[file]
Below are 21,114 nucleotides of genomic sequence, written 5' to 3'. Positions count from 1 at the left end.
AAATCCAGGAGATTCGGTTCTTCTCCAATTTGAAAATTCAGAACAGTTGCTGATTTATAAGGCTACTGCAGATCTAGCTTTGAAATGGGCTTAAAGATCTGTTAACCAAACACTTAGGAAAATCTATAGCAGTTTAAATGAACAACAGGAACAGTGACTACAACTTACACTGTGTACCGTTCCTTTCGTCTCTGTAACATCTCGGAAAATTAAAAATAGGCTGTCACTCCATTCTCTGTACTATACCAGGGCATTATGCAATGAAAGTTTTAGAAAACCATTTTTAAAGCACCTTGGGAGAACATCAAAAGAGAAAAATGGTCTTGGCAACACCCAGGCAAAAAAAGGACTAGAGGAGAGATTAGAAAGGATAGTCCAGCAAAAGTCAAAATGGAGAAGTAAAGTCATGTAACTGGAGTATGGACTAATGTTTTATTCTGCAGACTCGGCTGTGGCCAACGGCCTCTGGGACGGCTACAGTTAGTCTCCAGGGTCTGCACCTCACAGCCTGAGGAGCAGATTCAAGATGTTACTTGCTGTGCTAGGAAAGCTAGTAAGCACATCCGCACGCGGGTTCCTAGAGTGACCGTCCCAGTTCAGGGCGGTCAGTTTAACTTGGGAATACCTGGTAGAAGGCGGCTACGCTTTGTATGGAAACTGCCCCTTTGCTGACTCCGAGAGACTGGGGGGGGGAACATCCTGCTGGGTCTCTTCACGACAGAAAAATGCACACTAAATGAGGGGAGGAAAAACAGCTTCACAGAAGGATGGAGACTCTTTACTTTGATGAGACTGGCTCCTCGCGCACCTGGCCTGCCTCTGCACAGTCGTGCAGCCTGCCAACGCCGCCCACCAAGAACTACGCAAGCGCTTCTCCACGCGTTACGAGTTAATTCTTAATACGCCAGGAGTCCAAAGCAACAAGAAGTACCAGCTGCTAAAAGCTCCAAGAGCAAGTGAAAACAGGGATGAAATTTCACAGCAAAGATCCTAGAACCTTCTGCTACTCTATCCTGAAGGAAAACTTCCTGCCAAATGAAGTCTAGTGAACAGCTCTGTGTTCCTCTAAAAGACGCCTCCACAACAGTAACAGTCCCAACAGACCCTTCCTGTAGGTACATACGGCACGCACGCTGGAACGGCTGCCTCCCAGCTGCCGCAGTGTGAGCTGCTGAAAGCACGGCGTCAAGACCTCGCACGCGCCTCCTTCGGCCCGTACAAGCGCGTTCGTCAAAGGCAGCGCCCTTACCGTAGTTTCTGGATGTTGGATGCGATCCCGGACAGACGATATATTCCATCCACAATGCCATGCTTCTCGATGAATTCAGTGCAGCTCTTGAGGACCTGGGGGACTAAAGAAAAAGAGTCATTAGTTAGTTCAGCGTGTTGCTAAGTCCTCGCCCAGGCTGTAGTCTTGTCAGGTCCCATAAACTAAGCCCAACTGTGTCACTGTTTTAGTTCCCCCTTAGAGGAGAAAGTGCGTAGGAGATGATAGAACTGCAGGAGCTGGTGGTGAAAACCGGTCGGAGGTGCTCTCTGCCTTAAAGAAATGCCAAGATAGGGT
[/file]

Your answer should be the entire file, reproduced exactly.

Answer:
Below are 21,114 nucleotides of genomic sequence, written 5' to 3'. Positions count from 1 at the left end.
AAATCCAGGAGATTCGGTTCTTCTCCAATTTGAAAATTCAGAACAGTTGCTGATTTATAAGGCTACTGCAGATCTAGCTTTGAAATGGGCTTAAAGATCTGTTAACCAAACACTTAGGAAAATCTATAGCAGTTTAAATGAACAACAGGAACAGTGACTACAACTTACACTGTGTACCGTTCCTTTCGTCTCTGTAACATCTCGGAAAATTAAAAATAGGCTGTCACTCCATTCTCTGTACTATACCAGGGCATTATGCAATGAAAGTTTTAGAAAACCATTTTTAAAGCACCTTGGGAGAACATCAAAAGAGAAAAATGGTCTTGGCAACACCCAGGCAAAAAAAGGACTAGAGGAGAGATTAGAAAGGATAGTCCAGCAAAAGTCAAAATGGAGAAGTAAAGTCATGTAACTGGAGTATGGACTAATGTTTTATTCTGCAGACTCGGCTGTGGCCAACGGCCTCTGGGACGGCTACAGTTAGTCTCCAGGGTCTGCACCTCACAGCCTGAGGAGCAGATTCAAGATGTTACTTGCTGTGCTAGGAAAGCTAGTAAGCACATCCGCACGCGGGTTCCTAGAGTGACCGTCCCAGTTCAGGGCGGTCAGTTTAACTTGGGAATACCTGGTAGAAGGCGGCTACGCTTTGTATGGAAACTGCCCCTTTGCTGACTCCGAGAGACTGGGGGGGGGAACATCCTGCTGGGTCTCTTCACGACAGAAAAATGCACACTAAATGAGGGGAGGAAAAACAGCTTCACAGAAGGATGGAGACTCTTTACTTTGATGAGACTGGCTCCTCGCGCACCTGGCCTGCCTCTGCACAGTCGTGCAGCCTGCCAACGCCGCCCACCAAGAACTACGCAAGCGCTTCTCCACGCGTTACGAGTTAATTCTTAATACGCCAGGAGTCCAAAGCAACAAGAAGTACCAGCTGCTAAAAGCTCCAAGAGCAAGTGAAAACAGGGATGAAATTTCACAGCAAAGATCCTAGAACCTTCTGCTACTCTATCCTGAAGGAAAACTTCCTGCCAAATGAAGTCTAGTGAACAGCTCTGTGTTCCTCTAAAAGACGCCTCCACAACAGTAACAGTCCCAACAGACCCTTCCTGTAGGTACATACGGCACGCACGCTGGAACGGCTGCCTCCCAGCTGCCGCAGTGTGAGCTGCTGAAAGCACGGCGTCAAGACCTCGCACGCGCCTCCTTCGGCCCGTACAAGCGCGTTCGTCAAAGGCAGCGCCCTTACCGTAGTTTCTGGATGTTGGATGCGATCCCGGACAGACGATATATTCCATCCACAATGCCATGCTTCTCGATGAATTCAGTGCAGCTCTTGAGGACCTGGGGGACTAAAGAAAAAGAGTCATTAGTTAGTTCAGCGTGTTGCTAAGTCCTCGCCCAGGCTGTAGTCTTGTCAGGTCCCATAAACTAAGCCCAACTGTGTCACTGTTTTAGTTCCCCCTTAGAGGAGAAAGTGCGTAGGAGATGATAGAACTGCAGGAGCTGGTGGTGAAAACCGGTCGGAGGTGCTCTCTGCCTTAAAGAAATGCCAAGATAGGGT